Another landmark for Moeen Ali

Perhaps Moeen Ali shaving his head made some difference (apart from being mistaken for Hashim Amla at a distance). In the first Test of the current series against South Africa he became one of the relatively few (25) to score a fifty and 10 wickets in the same match (Sir Richard Hadlee did so 3 times, while a false knight of the present also appears here):

10wm and fifty

He also became part of a select group of 40 to have scored both a century and a ten-for in Tests. Only IT Botham, Imran Khan and Shakib Al Hasan achieved this in the same Test.

Century and tenner

In the third Test, he finished the match with a hat-trick. This was the 43rd hat-trick in Tests and he became the 39th player to achieve this. H Trumble, TJ Matthews, Wasim Akram and SCB Broad took two hat-tricks apiece. The updated list of hat-tricks:

http://stats.espncricinfo.com/ci/content/records/136977.html

Finally, he joined a rather short list of 7 players who have scored a century and taken a hat-trick in Tests. Of these, Sohag Gazi is the only one to do so in the same Test-though he vanished from the international scene quite rapidly.

  1. J Briggs
  2. Wasim Akram
  3. Harbhajan Singh
  4. IK Pathan
  5. SCJ Broad
  6. Sohag Gazi
  7. MM Ali

Of these, 6 of them (i.e. excluding Sohag Gazi) have scored a century, taken a ten-for AND a hat-trick in Tests.

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King Pairs in Test match cricket

England’s JM Anderson became the 19th player to get a king pair (or golden pair), having been dismissed in the first ball of each innings.

This is one of those statistics which cannot directly be pulled out of Statsguru. One can ask it to list all those who scored 0 runs in a match with 2 dismissals and 2 balls, but even this will be misleading as not all innings have the balls-faced recorded. There are a few who were dismissed 2nd ball in one innings and dismissed with an unknown number of balls in the other innings.

Anyway, after checking all the concerned scorecards we arrive at the following list of 19 instances of undisputed king pairs in all Tests.

king-pair-001

No captain has faced this indignity, though some wicketkeepers have. The debutant TA Ward was unfortunate to become part of both of TJ Mathews’s hat tricks, while a better known keeper Adam Gilchrist was part of India’s first hat-trick in the first innings.

BS Chandrasekhar was the only one to supplant his king pair with a 10-wicket haul (6 wickets in each innings) while the Sri Lankan pair of Herath and Prasad are the only others to take 5-fors.

Another point of interest is the NZ keeper Colquhoun who was part of the record 26 all out which has stood since 1955 despite several determined attempts to breach it in recent years.

Most of the players on the list are not recognized batsmen, but prominent exceptions include Gilchrist, Richardson and Sehwag. Others such as Agarkar have scored at least one Test century.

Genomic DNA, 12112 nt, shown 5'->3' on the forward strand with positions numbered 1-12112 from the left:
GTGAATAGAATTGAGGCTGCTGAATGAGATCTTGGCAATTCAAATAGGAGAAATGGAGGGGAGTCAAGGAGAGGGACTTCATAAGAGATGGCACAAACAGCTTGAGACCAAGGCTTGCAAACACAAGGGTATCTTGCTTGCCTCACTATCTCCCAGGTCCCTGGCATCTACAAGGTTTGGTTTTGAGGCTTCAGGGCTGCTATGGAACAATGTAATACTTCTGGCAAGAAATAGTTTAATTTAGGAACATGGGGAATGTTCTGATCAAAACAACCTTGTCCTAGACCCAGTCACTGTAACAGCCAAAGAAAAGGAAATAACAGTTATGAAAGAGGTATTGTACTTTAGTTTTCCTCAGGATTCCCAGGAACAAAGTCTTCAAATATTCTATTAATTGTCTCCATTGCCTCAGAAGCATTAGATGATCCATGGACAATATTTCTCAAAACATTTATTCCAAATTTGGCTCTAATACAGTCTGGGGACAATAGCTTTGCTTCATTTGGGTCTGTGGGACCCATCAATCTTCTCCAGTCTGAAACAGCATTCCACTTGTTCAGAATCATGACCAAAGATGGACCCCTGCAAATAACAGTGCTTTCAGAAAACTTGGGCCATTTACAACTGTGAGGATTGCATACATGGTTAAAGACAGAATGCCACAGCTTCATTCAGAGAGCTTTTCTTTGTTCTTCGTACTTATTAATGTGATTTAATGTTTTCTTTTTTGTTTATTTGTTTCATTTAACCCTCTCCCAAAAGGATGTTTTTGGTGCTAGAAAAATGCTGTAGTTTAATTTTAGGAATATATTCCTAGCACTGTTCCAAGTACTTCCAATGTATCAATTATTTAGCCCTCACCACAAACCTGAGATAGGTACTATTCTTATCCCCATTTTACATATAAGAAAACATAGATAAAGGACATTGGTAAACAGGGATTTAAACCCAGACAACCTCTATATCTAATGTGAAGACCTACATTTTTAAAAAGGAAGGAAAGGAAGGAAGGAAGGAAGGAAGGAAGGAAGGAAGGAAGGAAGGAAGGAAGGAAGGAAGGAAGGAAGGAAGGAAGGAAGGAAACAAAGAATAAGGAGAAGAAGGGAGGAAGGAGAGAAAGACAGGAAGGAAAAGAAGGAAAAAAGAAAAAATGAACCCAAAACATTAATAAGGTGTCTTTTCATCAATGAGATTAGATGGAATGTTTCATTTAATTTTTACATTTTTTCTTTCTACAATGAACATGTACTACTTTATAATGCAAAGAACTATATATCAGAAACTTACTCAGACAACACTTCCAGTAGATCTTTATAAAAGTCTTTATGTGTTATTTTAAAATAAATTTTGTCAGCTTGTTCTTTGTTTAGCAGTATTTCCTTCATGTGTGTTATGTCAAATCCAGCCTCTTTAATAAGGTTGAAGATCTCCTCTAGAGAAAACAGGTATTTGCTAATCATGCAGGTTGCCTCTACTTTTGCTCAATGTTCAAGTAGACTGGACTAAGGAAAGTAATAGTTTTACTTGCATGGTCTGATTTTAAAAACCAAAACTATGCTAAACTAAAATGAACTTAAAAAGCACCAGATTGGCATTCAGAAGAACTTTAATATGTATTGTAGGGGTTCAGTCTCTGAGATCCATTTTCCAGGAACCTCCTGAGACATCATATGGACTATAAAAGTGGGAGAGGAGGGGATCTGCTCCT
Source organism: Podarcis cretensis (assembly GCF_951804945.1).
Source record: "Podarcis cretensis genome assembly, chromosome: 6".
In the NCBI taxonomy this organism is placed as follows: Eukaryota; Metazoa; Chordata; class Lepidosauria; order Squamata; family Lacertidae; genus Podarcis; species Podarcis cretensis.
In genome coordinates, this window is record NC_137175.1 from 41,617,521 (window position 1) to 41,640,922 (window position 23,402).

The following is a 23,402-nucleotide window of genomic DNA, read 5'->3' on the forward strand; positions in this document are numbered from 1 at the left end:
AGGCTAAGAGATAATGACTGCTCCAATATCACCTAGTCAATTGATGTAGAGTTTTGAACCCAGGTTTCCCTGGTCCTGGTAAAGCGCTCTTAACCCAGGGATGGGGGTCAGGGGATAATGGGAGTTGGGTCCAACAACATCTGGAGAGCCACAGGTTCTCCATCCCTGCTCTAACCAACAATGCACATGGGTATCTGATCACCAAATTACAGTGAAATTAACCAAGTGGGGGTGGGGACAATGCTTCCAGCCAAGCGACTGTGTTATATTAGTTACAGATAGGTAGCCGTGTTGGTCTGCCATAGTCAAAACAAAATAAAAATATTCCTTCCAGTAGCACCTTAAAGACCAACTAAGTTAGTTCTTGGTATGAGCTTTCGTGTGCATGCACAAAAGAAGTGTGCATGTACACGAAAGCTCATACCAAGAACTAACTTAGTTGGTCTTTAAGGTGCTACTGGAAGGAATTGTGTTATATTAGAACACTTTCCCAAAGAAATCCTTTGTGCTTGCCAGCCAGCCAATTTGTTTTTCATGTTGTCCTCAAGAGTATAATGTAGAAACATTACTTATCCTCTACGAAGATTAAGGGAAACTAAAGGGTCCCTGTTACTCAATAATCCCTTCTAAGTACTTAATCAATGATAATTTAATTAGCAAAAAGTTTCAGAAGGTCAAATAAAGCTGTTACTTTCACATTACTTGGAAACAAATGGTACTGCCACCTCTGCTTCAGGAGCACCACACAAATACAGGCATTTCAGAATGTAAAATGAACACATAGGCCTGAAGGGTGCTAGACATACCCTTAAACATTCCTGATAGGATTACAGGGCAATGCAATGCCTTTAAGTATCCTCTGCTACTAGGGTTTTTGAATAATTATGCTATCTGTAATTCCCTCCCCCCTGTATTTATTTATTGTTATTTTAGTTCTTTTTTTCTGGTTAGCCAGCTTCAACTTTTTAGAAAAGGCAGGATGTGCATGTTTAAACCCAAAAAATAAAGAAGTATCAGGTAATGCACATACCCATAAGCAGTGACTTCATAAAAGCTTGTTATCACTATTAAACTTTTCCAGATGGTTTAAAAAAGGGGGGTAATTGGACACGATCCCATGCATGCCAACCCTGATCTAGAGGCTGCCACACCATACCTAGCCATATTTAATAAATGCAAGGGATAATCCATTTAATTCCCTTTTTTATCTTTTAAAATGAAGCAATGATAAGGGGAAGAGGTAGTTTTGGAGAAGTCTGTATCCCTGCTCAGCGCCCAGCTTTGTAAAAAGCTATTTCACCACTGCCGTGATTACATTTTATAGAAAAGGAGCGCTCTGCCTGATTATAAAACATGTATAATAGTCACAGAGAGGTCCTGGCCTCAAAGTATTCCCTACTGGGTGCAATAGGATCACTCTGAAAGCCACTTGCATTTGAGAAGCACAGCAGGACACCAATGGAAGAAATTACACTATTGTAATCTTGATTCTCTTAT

Queen pairs or silver pairs were covered in another article less than a year ago:

https://abn397.wordpress.com/2016/01/25/abd-and-the-record-books-again/

It has been checked that as on 23 Nov 2016 there have been no additions to the 16 queen pairs listed there.

They only saw defeats in Tests-updated to Oct 2017

After covering those Test players who only saw victories in their careers of over 5 Tests, we move to the other extreme of those who only saw defeats. There are 22 such players who are listed below as on October 15, 2017. The record is held by Alok Kapali of Bangladesh.

All losses

As you may guess, Bangladesh has the most representatives here but there are some from other major cricketing countries (but not India). An interesting case is that of JG Dewes who scored 1 and 10 on his debut which was a heavy loss for England. But this match is remembered more for a duck by another player in his last Test:

http://www.espncricinfo.com/ci/engine/match/62689.html

Coming back to Alok Kapali and runner-up Mohammad Sharif, they were unlucky to miss Bangladesh’s first Test victory against Zimbabwe in 2004-05. The former was a batting all-rounder who was the first Bangladeshi (and only Hindu, if that matters) to take a Test hat-trick. That hat-trick (with innings figures of 3 for 3) accounted for half of his Test wickets. http://www.espncricinfo.com/ci/content/player/56251.html

Several Zimbabweans on this list may play again, notably RW Chakabva (10), SC Williams and Sikandar Raza (7 Tests each).

If we list all those who witnessed defeat in more than 90 percent of their Tests, we get this list of 29:

Over 90 percent loss

6 of the 7 players added are all from Bangladesh. The other is CR Ervine of Zimbabwe who is likely to play again.

It looks as if Kapali’s record will stand for a long time, even though he was probably a better player than some others who appear here. Contrast this with Eldine Baptiste and his friends from the earlier post.